The verification module 112 may be configured to verify the formatting of the data file by the format module 204. In one embodiment, the verification module 112 allows for manual verification of the formatted data file. The verification module may send the formatted file to an output device such as a printer, monitor, or the like, for viewing by a user. In another embodiment, the verification module 112 automatically verifies the formatting of the formatted data file. For example, the verification module 208 may attempt to translate the formatted file and send any syntax errors to an output device for viewing. In the embodiment, for example, where the translator 108 is an assembler, the verification module 208 may assemble the formatted data file and note any syntax errors. In another embodiment, if there are syntax errors, the verification module 208 sends an error message to a user by means of the I/O devices 110. In yet another embodiment, the verification module 208 identifies the particular syntax errors in the formatted data file. The verification module 208, in the instance of an error, may send the data file back to the format module 204 for further formatting.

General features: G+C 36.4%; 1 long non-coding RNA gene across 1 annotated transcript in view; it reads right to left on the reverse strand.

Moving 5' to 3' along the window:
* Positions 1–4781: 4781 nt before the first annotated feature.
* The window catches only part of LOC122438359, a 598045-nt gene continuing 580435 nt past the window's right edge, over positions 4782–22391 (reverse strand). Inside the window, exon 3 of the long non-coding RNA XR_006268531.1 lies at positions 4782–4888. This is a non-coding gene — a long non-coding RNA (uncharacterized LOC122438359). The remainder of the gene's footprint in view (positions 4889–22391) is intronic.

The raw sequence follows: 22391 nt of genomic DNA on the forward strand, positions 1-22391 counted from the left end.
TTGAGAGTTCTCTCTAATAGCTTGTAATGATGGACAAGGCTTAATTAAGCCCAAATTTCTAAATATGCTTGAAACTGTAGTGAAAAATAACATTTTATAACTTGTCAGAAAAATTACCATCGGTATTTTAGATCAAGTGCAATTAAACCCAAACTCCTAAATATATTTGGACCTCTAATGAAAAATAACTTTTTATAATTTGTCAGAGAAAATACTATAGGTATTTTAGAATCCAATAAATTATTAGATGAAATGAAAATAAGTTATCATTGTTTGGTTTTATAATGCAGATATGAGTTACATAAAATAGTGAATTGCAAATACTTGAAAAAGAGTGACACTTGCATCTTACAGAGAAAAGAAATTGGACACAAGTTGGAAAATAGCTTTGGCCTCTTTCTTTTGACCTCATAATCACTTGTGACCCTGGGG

The naming module 210 is configured to create a name for the output file. In one embodiment, the naming module 210 adds a suffix to at least a portion of a data file name to create an output file name. In another embodiment, the naming module 210 adds a suffix to the entire original data file name. It will be appreciated by those of skill in the art that saving the modified data file under a name different from the original data file name will preserve the original data file.